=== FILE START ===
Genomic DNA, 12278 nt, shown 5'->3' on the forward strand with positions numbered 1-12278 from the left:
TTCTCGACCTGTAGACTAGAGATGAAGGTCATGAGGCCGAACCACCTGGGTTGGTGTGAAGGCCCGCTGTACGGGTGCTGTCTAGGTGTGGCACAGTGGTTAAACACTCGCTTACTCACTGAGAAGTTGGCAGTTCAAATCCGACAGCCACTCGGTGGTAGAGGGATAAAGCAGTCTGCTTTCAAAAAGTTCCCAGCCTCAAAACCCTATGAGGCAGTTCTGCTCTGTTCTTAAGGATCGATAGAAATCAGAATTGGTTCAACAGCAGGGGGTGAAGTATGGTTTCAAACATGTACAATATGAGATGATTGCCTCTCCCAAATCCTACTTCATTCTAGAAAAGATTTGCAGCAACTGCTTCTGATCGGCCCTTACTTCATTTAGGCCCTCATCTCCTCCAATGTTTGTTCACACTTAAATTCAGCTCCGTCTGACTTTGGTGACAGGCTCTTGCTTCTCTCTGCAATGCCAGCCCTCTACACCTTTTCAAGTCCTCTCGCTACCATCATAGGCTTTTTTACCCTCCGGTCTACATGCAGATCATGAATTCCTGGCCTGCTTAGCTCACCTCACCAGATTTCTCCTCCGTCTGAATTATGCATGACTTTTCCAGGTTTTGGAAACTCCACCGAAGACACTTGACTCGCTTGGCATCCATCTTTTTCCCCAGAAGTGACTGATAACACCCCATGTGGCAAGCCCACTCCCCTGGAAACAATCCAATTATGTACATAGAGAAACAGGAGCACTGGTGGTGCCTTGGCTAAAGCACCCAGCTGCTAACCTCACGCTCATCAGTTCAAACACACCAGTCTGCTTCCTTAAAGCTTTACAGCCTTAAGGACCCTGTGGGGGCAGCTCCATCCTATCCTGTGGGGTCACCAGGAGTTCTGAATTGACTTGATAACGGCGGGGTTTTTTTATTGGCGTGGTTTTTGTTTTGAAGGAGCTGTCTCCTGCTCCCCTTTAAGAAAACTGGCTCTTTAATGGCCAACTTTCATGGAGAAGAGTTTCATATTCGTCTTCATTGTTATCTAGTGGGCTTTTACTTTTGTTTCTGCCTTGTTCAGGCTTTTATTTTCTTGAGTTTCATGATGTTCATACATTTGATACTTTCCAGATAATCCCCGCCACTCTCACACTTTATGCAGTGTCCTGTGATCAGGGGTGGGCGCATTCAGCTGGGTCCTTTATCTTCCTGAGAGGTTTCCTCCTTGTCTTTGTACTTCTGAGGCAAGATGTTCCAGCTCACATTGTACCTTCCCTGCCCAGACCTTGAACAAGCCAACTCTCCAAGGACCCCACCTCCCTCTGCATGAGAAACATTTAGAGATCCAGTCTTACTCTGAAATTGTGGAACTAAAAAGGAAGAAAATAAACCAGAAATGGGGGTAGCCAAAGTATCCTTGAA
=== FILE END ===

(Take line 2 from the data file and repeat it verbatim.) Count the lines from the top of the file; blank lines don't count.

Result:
TTCTCGACCTGTAGACTAGAGATGAAGGTCATGAGGCCGAACCACCTGGGTTGGTGTGAAGGCCCGCTGTACGGGTGCTGTCTAGGTGTGGCACAGTGGTTAAACACTCGCTTACTCACTGAGAAGTTGGCAGTTCAAATCCGACAGCCACTCGGTGGTAGAGGGATAAAGCAGTCTGCTTTCAAAAAGTTCCCAGCCTCAAAACCCTATGAGGCAGTTCTGCTCTGTTCTTAAGGATCGATAGAAATCAGAATTGGTTCAACAGCAGGGGGTGAAGTATGGTTTCAAACATGTACAATATGAGATGATTGCCTCTCCCAAATCCTACTTCATTCTAGAAAAGATTTGCAGCAACTGCTTCTGATCGGCCCTTACTTCATTTAGGCCCTCATCTCCTCCAATGTTTGTTCACACTTAAATTCAGCTCCGTCTGACTTTGGTGACAGGCTCTTGCTTCTCTCTGCAATGCCAGCCCTCTACACCTTTTCAAGTCCTCTCGCTACCATCATAGGCTTTTTTACCCTCCGGTCTACATGCAGATCATGAATTCCTGGCCTGCTTAGCTCACCTCACCAGATTTCTCCTCCGTCTGAATTATGCATGACTTTTCCAGGTTTTGGAAACTCCACCGAAGACACTTGACTCGCTTGGCATCCATCTTTTTCCCCAGAAGTGACTGATAACACCCCATGTGGCAAGCCCACTCCCCTGGAAACAATCCAATTATGTACATAGAGAAACAGGAGCACTGGTGGTGCCTTGGCTAAAGCACCCAGCTGCTAACCTCACGCTCATCAGTTCAAACACACCAGTCTGCTTCCTTAAAGCTTTACAGCCTTAAGGACCCTGTGGGGGCAGCTCCATCCTATCCTGTGGGGTCACCAGGAGTTCTGAATTGACTTGATAACGGCGGGGTTTTTTTATTGGCGTGGTTTTTGTTTTGAAGGAGCTGTCTCCTGCTCCCCTTTAAGAAAACTGGCTCTTTAATGGCCAACTTTCATGGAGAAGAGTTTCATATTCGTCTTCATTGTTATCTAGTGGGCTTTTACTTTTGTTTCTGCCTTGTTCAGGCTTTTATTTTCTTGAGTTTCATGATGTTCATACATTTGATACTTTCCAGATAATCCCCGCCACTCTCACACTTTATGCAGTGTCCTGTGATCAGGGGTGGGCGCATTCAGCTGGGTCCTTTATCTTCCTGAGAGGTTTCCTCCTTGTCTTTGTACTTCTGAGGCAAGATGTTCCAGCTCACATTGTACCTTCCCTGCCCAGACCTTGAACAAGCCAACTCTCCAAGGACCCCACCTCCCTCTGCATGAGAAACATTTAGAGATCCAGTCTTACTCTGAAATTGTGGAACTAAAAAGGAAGAAAATAAACCAGAAATGGGGGTAGCCAAAGTATCCTTGAA